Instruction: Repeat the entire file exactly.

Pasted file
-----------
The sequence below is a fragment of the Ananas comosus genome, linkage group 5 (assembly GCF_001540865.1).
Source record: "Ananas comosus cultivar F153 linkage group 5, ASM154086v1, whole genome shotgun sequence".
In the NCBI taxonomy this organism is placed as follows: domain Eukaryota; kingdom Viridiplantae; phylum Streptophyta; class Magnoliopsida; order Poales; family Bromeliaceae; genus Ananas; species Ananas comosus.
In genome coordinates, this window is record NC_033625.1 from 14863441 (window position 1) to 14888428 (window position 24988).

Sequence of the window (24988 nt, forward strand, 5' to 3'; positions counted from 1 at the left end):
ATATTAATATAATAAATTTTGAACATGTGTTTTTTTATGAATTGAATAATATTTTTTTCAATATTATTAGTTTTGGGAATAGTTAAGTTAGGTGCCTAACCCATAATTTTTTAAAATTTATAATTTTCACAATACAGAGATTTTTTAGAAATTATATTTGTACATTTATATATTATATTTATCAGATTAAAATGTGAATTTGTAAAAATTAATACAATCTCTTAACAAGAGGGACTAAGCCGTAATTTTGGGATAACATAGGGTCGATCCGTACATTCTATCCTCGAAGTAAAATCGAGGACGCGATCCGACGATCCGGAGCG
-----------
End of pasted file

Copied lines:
The sequence below is a fragment of the Ananas comosus genome, linkage group 5 (assembly GCF_001540865.1).
Source record: "Ananas comosus cultivar F153 linkage group 5, ASM154086v1, whole genome shotgun sequence".
In the NCBI taxonomy this organism is placed as follows: domain Eukaryota; kingdom Viridiplantae; phylum Streptophyta; class Magnoliopsida; order Poales; family Bromeliaceae; genus Ananas; species Ananas comosus.
In genome coordinates, this window is record NC_033625.1 from 14863441 (window position 1) to 14888428 (window position 24988).

Sequence of the window (24988 nt, forward strand, 5' to 3'; positions counted from 1 at the left end):
ATATTAATATAATAAATTTTGAACATGTGTTTTTTTATGAATTGAATAATATTTTTTTCAATATTATTAGTTTTGGGAATAGTTAAGTTAGGTGCCTAACCCATAATTTTTTAAAATTTATAATTTTCACAATACAGAGATTTTTTAGAAATTATATTTGTACATTTATATATTATATTTATCAGATTAAAATGTGAATTTGTAAAAATTAATACAATCTCTTAACAAGAGGGACTAAGCCGTAATTTTGGGATAACATAGGGTCGATCCGTACATTCTATCCTCGAAGTAAAATCGAGGACGCGATCCGACGATCCGGAGCG